It’s been a challenging journey, especially this past year when my dad passed away. However, I cherish one of the last conversations we shared. My dad had never really understood my animation dream. But before he passed, he told me how extremely proud he was that I had pursued my ambitions all while taking care of him and my mother. My current work is definitely not the traditional career path my parents had expected of me, but knowing I gained my dad’s support gives me the confidence and motivation I need to try and become the best at what I do.

So let’s switch gears a bit and go into the Park Star Media story. Tell us more about the business.
I am the co-founder and executive producer at Park Star Media, an animation production studio that creates and produces media content across all platforms–from animation to gaming to toys. Based in Los Angeles and Seoul, we develop brands and IP for a global market with a focus on kids and family entertainment. We also offer production services for both 2D and 3D animation for clients all over the world.

As a company, I’m most proud of Super Binks, which is the first animated series I created and produced. It’s definitely been a long journey, but we just launched as a cartoon show last month! Super Binks was originally created in 2017 as blind box toy figurines that we sold online, at global toy exhibitions, and several boutique art stores across Korea. We even secured a licensing agreement with Chupa Chups, a global candy brand owned by Perfetti Van Melle.

What sets Park Star Media apart is that we’re one of the only Korean-American owned animation production studios based in Los Angeles, so we’re able to tap into our resources and network from both the US and Korea. Our focus is to create media content that promotes inclusion and diversity. As a producer, it’s one of my goals to provide opportunities for talented artists in the industry, particularly in the AAPI community.

Has luck played a meaningful role in your life and business?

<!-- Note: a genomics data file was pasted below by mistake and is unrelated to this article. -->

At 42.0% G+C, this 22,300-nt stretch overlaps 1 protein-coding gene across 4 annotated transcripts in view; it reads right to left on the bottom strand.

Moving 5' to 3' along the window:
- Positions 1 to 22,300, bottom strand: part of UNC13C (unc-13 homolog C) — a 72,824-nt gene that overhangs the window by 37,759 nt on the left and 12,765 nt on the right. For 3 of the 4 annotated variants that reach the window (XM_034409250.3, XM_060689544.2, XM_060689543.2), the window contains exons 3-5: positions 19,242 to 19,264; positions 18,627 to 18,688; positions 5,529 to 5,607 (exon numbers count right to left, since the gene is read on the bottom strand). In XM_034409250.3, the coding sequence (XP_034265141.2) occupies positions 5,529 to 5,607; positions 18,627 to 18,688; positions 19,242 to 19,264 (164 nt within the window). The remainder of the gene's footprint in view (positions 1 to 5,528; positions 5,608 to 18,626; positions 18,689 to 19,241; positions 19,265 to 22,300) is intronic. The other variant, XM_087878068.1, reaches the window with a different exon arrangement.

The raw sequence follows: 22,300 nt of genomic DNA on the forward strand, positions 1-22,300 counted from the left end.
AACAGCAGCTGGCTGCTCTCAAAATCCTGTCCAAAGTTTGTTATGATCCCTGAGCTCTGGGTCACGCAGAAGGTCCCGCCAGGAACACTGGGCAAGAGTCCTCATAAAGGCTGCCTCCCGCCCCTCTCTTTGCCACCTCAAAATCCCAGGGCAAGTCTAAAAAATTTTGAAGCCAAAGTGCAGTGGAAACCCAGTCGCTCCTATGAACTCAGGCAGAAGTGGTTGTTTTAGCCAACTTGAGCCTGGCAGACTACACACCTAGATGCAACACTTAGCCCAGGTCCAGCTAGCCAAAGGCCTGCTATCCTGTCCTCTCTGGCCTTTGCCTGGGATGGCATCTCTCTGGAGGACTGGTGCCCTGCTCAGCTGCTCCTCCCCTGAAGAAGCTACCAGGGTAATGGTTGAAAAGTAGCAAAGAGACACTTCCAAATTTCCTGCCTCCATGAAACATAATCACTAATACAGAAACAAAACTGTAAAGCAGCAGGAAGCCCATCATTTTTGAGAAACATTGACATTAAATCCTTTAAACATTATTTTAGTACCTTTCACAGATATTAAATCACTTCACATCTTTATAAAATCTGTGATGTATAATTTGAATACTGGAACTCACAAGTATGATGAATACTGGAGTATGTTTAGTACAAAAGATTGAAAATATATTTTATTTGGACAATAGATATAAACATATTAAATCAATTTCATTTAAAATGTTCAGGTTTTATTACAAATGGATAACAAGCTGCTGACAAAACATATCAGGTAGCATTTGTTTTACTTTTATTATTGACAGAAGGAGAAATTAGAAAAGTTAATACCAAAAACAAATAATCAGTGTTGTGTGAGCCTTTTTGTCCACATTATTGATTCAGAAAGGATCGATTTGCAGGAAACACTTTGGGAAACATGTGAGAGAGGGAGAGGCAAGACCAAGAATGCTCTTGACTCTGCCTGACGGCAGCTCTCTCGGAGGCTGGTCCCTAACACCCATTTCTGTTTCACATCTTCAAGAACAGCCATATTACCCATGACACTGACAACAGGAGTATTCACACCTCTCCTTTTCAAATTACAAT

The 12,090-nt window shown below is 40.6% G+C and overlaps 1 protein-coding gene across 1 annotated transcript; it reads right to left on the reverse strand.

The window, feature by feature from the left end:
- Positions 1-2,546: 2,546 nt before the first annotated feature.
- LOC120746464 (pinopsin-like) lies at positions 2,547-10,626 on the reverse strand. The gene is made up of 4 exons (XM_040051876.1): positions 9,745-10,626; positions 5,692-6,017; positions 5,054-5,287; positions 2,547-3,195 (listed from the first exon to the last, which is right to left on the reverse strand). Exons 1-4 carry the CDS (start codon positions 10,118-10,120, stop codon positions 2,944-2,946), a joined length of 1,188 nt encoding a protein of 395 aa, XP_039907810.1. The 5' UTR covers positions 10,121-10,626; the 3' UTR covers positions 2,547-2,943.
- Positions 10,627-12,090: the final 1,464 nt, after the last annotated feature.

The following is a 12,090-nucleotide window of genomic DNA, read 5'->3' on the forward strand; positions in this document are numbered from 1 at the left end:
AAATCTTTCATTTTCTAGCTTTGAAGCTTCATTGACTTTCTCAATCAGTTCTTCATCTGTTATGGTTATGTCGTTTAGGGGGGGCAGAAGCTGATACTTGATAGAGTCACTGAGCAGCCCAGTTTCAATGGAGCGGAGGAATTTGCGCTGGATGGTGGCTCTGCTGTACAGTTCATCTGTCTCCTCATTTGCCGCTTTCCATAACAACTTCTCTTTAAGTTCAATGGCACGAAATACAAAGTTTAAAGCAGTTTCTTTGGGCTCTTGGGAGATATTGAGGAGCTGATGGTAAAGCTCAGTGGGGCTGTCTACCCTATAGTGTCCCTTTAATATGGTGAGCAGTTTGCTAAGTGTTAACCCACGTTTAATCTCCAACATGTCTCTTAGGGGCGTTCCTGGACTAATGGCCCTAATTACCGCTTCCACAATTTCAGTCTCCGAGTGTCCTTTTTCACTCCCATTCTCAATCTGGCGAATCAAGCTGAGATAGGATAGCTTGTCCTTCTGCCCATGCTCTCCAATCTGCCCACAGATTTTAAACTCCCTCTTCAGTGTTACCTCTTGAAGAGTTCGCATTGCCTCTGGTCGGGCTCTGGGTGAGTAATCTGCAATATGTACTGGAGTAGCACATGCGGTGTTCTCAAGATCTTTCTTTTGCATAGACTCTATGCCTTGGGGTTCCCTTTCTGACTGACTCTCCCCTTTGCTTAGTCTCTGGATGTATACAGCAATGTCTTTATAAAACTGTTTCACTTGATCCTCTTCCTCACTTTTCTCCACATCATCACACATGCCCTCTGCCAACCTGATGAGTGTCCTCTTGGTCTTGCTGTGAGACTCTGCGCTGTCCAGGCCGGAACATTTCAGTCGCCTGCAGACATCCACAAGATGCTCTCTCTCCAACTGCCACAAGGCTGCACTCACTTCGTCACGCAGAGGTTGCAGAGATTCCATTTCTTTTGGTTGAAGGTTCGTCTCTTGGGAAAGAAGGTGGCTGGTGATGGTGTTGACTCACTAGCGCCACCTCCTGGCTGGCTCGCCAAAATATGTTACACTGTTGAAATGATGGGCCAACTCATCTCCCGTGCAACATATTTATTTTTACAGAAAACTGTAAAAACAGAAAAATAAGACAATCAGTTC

I think luck is all about perspective.

There was a time when I carried a lot of resentment because it felt like life was filled with “bad luck”-partly due to the burden of suddenly becoming both my parents’ primary caretaker after they became ill.

That was one of the most challenging times of my life, but that “bad luck” was actually a blessing in disguise. Those hardships only taught me how to be stronger, and I learned how to maintain a resilient attitude even in the toughest situations. Basically, I transformed my ‘bad luck’ into ‘good luck’. This became one of my strongest weapons in life.

The following quote also resonates with me: “Luck is when preparation meets opportunity.” Luck comes and goes, so it has to do more than just being at the right place at the right time. You have to always be prepared and keep moving forward!

These two points are especially important in the animation business (or any business!). As a producer and show creator, I’ve pitched hundreds of projects and nearly all of them have been rejected. But it’s important to be open to feedback and to constantly improve your projects and pitches. It’s hard work and there’ll be plenty of sleepless nights. However, you’ll soon find yourself in ‘lucky’ situations to potentially meet the right partner or broadcaster looking for the show you created.

And even when a show finally gets into production, you’ll still come across a slew of unexpected problems. For example, the coronavirus pandemic created several challenges for my recent show that required us to pivot, adapt, and get creative in our production pipeline. This pandemic seemed like ‘bad luck’ at first, but our team is better prepared than ever to handle any challenge that comes our way in future productions.